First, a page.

The film is clearly character based, there isn't much suspense in it. In my opinion the main characters are well conceived and superbly cast. George Clooney is present in nearly every scene, what can I say about him? It's possible that there is another actor out there who could have played the role as well, but certainly not better. The emotions he shows are believable, he doesn't overact or show off his star qualities. The film isn't funny but it has its humorous moments. Clooney is responsible for some of them.
The daughters' characters are also well thought of and superbly acted out by Amara Miller and Shailene Woodley. Cuddly and sweet Scottie, fluent in obscene sexual verbal abuse, is the typical pre-pubescent monster. If you think that little girls don't behave like that, listen in to a group of 10-year-olds and your ears will fall off. Alexandra is a hurt and disturbed teen, shoved off by her parents to a boarding school on another island. Aren't there enough schools in Honolulu? When Matt and Scottie make a surprise visit, they find her not in her room where she should be at night but clandestinely on the beach with a friend, pissed and angry. She matures visibly when Matt talks to her seriously and confides in her for the first time in her life. The two friends I watched the film with and I liked her stoner pal Sid. His presence isn't really explained, he's just there and follows the King family like a faithful dachshund. We're all retired teachers, we must have met hundreds of Sids during our teaching careers. Always friendly and smooth, nothing can get to them - or so they make the world believe - and without any distance whatsoever. The scene in which Sid meets Matt King for the first time and salutes him as if he were his buddy, is ace.
I'm not so happy with the choice of the actors playing the cousins. The problem is that George Clooney is just too good-looking. Of course, cousins don't have to resemble each other, but I think the director should have looked for actors who're at least a bit like Clooney in their outward appearance. When they discuss the land deal he tells them that although they're white, they all have Hawaiian blood in them. This sounds good coming from Clooney with his dark complexion and his dark brown eyes whereas his blond paleface cousins look rather odd in this context. They are not only not handsome, some are plain ugly. *Beau* Bridges! The Latin saying 'nomen est omen' (~ The name says it all) doesn't apply to this actor. Not blessed with natural beauty like Clooney he's even made more unattractive in the film than he is in real life. Besides, Clooney looks good in short-sleeved Hawaiian shirts and even in shorts, the other male actors dressed like that look like beach bums.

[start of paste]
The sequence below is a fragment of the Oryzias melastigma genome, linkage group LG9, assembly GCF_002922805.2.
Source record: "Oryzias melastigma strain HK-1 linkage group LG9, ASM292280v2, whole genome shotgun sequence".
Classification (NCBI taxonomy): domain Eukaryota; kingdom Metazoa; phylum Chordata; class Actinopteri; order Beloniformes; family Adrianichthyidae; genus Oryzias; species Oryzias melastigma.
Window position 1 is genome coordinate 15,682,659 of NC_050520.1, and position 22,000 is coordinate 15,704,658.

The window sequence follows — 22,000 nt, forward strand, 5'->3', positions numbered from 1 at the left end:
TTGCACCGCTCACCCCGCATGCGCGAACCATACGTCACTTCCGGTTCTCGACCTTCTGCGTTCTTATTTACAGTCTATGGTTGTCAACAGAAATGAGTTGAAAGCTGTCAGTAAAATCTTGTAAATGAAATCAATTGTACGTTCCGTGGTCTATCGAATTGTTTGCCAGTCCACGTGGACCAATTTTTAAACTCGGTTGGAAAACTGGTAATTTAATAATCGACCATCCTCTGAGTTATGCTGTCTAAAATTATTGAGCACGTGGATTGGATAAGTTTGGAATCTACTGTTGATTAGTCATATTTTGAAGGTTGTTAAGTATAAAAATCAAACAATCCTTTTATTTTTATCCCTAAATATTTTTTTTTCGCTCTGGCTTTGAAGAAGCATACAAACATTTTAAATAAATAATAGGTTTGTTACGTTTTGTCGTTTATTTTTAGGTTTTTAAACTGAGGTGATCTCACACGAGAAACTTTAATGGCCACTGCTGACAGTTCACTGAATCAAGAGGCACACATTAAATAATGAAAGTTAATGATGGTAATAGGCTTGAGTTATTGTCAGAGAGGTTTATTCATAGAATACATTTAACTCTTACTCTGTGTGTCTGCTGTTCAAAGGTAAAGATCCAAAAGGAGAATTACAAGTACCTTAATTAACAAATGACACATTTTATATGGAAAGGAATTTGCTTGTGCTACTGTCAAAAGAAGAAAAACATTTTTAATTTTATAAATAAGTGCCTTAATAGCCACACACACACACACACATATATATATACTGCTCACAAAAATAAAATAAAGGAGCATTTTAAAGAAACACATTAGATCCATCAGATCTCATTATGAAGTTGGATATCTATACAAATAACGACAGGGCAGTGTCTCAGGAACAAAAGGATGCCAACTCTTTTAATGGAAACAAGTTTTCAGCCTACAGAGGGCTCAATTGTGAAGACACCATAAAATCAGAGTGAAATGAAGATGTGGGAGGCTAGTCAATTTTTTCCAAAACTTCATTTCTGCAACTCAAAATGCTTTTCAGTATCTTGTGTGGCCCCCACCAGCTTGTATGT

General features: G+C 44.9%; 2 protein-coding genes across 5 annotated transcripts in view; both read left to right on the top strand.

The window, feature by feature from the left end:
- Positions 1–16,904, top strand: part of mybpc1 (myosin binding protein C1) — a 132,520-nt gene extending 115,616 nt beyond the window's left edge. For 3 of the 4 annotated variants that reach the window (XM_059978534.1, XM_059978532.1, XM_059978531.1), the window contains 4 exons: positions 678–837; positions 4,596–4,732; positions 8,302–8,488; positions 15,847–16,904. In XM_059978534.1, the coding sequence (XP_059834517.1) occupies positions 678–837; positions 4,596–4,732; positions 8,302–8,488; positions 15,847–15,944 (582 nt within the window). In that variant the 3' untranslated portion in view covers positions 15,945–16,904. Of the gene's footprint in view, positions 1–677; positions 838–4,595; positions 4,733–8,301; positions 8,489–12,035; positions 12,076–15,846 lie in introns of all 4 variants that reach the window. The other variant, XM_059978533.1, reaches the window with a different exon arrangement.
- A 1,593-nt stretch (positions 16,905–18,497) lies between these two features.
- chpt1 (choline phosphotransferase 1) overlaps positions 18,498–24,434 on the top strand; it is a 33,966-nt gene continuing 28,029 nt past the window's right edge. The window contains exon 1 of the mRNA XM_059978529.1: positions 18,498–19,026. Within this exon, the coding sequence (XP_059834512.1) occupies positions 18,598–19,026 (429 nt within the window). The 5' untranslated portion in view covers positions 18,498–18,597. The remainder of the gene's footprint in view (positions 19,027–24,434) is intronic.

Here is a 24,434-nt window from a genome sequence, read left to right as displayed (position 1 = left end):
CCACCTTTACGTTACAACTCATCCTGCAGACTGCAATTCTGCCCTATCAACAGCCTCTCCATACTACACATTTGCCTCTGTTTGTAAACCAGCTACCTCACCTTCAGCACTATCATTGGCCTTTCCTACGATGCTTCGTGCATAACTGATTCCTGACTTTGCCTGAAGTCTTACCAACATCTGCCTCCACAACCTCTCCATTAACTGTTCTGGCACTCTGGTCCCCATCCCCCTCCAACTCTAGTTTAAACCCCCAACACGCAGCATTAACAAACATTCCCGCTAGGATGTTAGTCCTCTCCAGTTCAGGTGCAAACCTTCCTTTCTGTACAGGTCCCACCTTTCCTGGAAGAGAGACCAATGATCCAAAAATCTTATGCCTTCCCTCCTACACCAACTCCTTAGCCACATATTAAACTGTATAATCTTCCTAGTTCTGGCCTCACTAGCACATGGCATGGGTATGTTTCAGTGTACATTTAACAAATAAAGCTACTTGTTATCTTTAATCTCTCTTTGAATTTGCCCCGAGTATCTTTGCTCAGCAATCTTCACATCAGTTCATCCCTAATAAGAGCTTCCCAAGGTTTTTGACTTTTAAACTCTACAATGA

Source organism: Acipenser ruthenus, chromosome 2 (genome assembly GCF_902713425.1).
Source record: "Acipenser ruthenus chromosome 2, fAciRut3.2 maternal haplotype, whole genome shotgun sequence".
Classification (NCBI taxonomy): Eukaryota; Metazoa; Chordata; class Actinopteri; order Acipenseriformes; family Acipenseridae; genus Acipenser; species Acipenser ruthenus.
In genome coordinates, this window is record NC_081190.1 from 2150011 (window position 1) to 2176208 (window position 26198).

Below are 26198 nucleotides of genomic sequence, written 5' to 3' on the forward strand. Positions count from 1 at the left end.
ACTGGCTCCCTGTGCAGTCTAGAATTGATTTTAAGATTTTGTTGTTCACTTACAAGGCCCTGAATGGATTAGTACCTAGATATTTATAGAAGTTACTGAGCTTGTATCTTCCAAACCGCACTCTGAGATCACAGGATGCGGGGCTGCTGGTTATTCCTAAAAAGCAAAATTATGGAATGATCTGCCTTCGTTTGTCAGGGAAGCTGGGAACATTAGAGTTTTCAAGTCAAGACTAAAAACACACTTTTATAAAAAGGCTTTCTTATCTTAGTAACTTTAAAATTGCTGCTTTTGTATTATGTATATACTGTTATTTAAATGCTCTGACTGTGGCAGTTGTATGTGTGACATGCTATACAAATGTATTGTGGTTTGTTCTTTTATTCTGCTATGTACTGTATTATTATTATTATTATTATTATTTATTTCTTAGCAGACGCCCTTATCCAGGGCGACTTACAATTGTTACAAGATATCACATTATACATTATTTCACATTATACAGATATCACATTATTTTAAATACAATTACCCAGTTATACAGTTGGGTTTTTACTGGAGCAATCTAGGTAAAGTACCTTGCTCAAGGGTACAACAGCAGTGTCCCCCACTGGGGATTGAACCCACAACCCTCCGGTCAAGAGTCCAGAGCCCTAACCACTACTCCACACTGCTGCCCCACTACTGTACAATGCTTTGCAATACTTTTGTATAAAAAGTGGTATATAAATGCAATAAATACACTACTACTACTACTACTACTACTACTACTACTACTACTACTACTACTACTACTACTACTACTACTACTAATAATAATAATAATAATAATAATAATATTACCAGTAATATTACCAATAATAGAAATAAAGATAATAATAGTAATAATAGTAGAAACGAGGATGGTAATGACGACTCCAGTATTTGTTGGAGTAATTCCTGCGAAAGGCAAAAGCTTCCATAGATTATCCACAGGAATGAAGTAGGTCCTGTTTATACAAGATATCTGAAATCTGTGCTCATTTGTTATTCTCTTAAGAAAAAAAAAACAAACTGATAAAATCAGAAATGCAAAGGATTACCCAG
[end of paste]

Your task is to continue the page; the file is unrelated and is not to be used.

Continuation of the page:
A critic is of the opinion that The Descendants is a film of loss. Loss of a spouse, loss of family, loss of land. This is the view of someone for whom the glass is always half empty. I belong to the glass-half-full faction. For me the film shows growth into the past and the future. Matt King realises for the first time that he's got familial roots which go back a long time and through his children sprouts into the future so-to-speak.
Normally, I can't remember the soundtrack of a film the moment I leave the cinema. It goes in one ear and out the other. It's different with this film because my friend who's interested in music was complaining during the film about the whining sing-songs and the ukuleles. There seems to be only one tune running through the film in variations. The name of the band is Kanak Attack. I didn't find it so bad, though, the music is what tourists expect to hear on Hawaii. It serves the paradise image the whole film undermines.
Amazon already list the DVD, but a release date isn't given yet. So you have to get off your couch and watch it at the cinema. It's worth leaving your warm living-room for!
Runtime 115 minutes
Cert (UK): 15
Summary: familial problems on Hawaii